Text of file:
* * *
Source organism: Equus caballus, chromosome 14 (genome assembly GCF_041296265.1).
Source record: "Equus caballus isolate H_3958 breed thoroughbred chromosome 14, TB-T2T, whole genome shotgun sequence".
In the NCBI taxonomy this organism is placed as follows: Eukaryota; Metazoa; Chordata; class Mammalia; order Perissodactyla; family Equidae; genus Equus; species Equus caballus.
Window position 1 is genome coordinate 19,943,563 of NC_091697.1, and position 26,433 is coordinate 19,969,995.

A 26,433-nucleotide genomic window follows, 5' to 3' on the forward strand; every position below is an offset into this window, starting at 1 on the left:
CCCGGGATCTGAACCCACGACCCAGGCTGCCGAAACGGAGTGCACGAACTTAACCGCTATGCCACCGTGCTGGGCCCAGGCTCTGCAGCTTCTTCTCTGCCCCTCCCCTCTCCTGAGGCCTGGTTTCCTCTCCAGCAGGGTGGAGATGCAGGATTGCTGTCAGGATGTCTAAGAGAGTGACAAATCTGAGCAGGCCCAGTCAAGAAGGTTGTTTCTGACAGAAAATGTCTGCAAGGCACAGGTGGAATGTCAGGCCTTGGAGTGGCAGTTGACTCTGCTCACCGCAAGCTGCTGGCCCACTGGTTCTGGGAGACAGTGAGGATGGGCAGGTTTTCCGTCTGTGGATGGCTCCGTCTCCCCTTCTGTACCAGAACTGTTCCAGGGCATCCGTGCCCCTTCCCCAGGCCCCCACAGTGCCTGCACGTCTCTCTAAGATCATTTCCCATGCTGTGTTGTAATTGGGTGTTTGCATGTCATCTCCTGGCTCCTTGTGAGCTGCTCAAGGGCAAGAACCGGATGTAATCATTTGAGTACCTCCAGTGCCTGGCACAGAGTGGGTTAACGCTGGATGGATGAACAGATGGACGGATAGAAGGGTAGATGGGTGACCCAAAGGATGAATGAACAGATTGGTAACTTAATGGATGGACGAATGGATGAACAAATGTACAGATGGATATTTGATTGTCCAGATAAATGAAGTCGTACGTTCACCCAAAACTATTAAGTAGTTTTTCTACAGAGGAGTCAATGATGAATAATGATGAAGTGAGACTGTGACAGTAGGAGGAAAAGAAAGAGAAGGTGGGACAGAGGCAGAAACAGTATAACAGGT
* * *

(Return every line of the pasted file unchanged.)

Source organism: Equus caballus, chromosome 14 (genome assembly GCF_041296265.1).
Source record: "Equus caballus isolate H_3958 breed thoroughbred chromosome 14, TB-T2T, whole genome shotgun sequence".
In the NCBI taxonomy this organism is placed as follows: Eukaryota; Metazoa; Chordata; class Mammalia; order Perissodactyla; family Equidae; genus Equus; species Equus caballus.
Window position 1 is genome coordinate 19,943,563 of NC_091697.1, and position 26,433 is coordinate 19,969,995.

A 26,433-nucleotide genomic window follows, 5' to 3' on the forward strand; every position below is an offset into this window, starting at 1 on the left:
CCCGGGATCTGAACCCACGACCCAGGCTGCCGAAACGGAGTGCACGAACTTAACCGCTATGCCACCGTGCTGGGCCCAGGCTCTGCAGCTTCTTCTCTGCCCCTCCCCTCTCCTGAGGCCTGGTTTCCTCTCCAGCAGGGTGGAGATGCAGGATTGCTGTCAGGATGTCTAAGAGAGTGACAAATCTGAGCAGGCCCAGTCAAGAAGGTTGTTTCTGACAGAAAATGTCTGCAAGGCACAGGTGGAATGTCAGGCCTTGGAGTGGCAGTTGACTCTGCTCACCGCAAGCTGCTGGCCCACTGGTTCTGGGAGACAGTGAGGATGGGCAGGTTTTCCGTCTGTGGATGGCTCCGTCTCCCCTTCTGTACCAGAACTGTTCCAGGGCATCCGTGCCCCTTCCCCAGGCCCCCACAGTGCCTGCACGTCTCTCTAAGATCATTTCCCATGCTGTGTTGTAATTGGGTGTTTGCATGTCATCTCCTGGCTCCTTGTGAGCTGCTCAAGGGCAAGAACCGGATGTAATCATTTGAGTACCTCCAGTGCCTGGCACAGAGTGGGTTAACGCTGGATGGATGAACAGATGGACGGATAGAAGGGTAGATGGGTGACCCAAAGGATGAATGAACAGATTGGTAACTTAATGGATGGACGAATGGATGAACAAATGTACAGATGGATATTTGATTGTCCAGATAAATGAAGTCGTACGTTCACCCAAAACTATTAAGTAGTTTTTCTACAGAGGAGTCAATGATGAATAATGATGAAGTGAGACTGTGACAGTAGGAGGAAAAGAAAGAGAAGGTGGGACAGAGGCAGAAACAGTATAACAGGT